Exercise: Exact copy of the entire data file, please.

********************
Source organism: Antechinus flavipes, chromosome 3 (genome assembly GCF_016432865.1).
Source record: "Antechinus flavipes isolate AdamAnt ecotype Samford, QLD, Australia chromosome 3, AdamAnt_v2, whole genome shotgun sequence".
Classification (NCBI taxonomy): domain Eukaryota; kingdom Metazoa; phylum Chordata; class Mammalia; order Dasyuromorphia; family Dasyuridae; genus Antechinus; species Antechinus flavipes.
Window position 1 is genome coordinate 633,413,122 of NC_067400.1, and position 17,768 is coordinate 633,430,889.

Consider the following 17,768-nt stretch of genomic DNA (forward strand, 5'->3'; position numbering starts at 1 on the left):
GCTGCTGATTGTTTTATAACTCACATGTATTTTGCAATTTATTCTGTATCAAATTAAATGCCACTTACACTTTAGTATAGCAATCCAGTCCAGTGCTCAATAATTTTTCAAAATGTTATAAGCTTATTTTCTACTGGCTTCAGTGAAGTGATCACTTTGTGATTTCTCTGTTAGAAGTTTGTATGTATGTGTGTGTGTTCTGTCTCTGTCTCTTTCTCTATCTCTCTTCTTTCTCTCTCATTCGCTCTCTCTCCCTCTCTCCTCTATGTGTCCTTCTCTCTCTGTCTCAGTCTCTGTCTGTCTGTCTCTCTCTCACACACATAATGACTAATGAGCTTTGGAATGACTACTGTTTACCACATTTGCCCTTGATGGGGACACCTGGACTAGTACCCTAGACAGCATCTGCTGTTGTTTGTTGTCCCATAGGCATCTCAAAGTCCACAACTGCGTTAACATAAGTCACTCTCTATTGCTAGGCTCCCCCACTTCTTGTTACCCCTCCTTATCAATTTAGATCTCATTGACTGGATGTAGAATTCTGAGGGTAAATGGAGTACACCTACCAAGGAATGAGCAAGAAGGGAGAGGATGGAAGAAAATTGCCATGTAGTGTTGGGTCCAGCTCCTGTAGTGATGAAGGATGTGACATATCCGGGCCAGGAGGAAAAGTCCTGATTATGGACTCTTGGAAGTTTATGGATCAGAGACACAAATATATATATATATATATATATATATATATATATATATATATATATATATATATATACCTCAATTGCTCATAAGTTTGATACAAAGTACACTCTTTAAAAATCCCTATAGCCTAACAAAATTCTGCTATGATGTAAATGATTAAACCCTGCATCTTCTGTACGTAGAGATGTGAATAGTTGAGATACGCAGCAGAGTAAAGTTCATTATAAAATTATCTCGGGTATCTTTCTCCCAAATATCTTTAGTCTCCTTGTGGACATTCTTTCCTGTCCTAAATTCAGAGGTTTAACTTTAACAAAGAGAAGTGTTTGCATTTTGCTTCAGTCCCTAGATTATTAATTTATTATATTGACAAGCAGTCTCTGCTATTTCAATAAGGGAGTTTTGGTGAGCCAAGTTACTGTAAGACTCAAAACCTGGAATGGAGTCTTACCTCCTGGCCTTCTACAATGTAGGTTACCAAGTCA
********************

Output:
Source organism: Antechinus flavipes, chromosome 3 (genome assembly GCF_016432865.1).
Source record: "Antechinus flavipes isolate AdamAnt ecotype Samford, QLD, Australia chromosome 3, AdamAnt_v2, whole genome shotgun sequence".
Classification (NCBI taxonomy): domain Eukaryota; kingdom Metazoa; phylum Chordata; class Mammalia; order Dasyuromorphia; family Dasyuridae; genus Antechinus; species Antechinus flavipes.
Window position 1 is genome coordinate 633,413,122 of NC_067400.1, and position 17,768 is coordinate 633,430,889.

Consider the following 17,768-nt stretch of genomic DNA (forward strand, 5'->3'; position numbering starts at 1 on the left):
GCTGCTGATTGTTTTATAACTCACATGTATTTTGCAATTTATTCTGTATCAAATTAAATGCCACTTACACTTTAGTATAGCAATCCAGTCCAGTGCTCAATAATTTTTCAAAATGTTATAAGCTTATTTTCTACTGGCTTCAGTGAAGTGATCACTTTGTGATTTCTCTGTTAGAAGTTTGTATGTATGTGTGTGTGTTCTGTCTCTGTCTCTTTCTCTATCTCTCTTCTTTCTCTCTCATTCGCTCTCTCTCCCTCTCTCCTCTATGTGTCCTTCTCTCTCTGTCTCAGTCTCTGTCTGTCTGTCTCTCTCTCACACACATAATGACTAATGAGCTTTGGAATGACTACTGTTTACCACATTTGCCCTTGATGGGGACACCTGGACTAGTACCCTAGACAGCATCTGCTGTTGTTTGTTGTCCCATAGGCATCTCAAAGTCCACAACTGCGTTAACATAAGTCACTCTCTATTGCTAGGCTCCCCCACTTCTTGTTACCCCTCCTTATCAATTTAGATCTCATTGACTGGATGTAGAATTCTGAGGGTAAATGGAGTACACCTACCAAGGAATGAGCAAGAAGGGAGAGGATGGAAGAAAATTGCCATGTAGTGTTGGGTCCAGCTCCTGTAGTGATGAAGGATGTGACATATCCGGGCCAGGAGGAAAAGTCCTGATTATGGACTCTTGGAAGTTTATGGATCAGAGACACAAATATATATATATATATATATATATATATATATATATATATATATATATATATATATACCTCAATTGCTCATAAGTTTGATACAAAGTACACTCTTTAAAAATCCCTATAGCCTAACAAAATTCTGCTATGATGTAAATGATTAAACCCTGCATCTTCTGTACGTAGAGATGTGAATAGTTGAGATACGCAGCAGAGTAAAGTTCATTATAAAATTATCTCGGGTATCTTTCTCCCAAATATCTTTAGTCTCCTTGTGGACATTCTTTCCTGTCCTAAATTCAGAGGTTTAACTTTAACAAAGAGAAGTGTTTGCATTTTGCTTCAGTCCCTAGATTATTAATTTATTATATTGACAAGCAGTCTCTGCTATTTCAATAAGGGAGTTTTGGTGAGCCAAGTTACTGTAAGACTCAAAACCTGGAATGGAGTCTTACCTCCTGGCCTTCTACAATGTAGGTTACCAAGTCA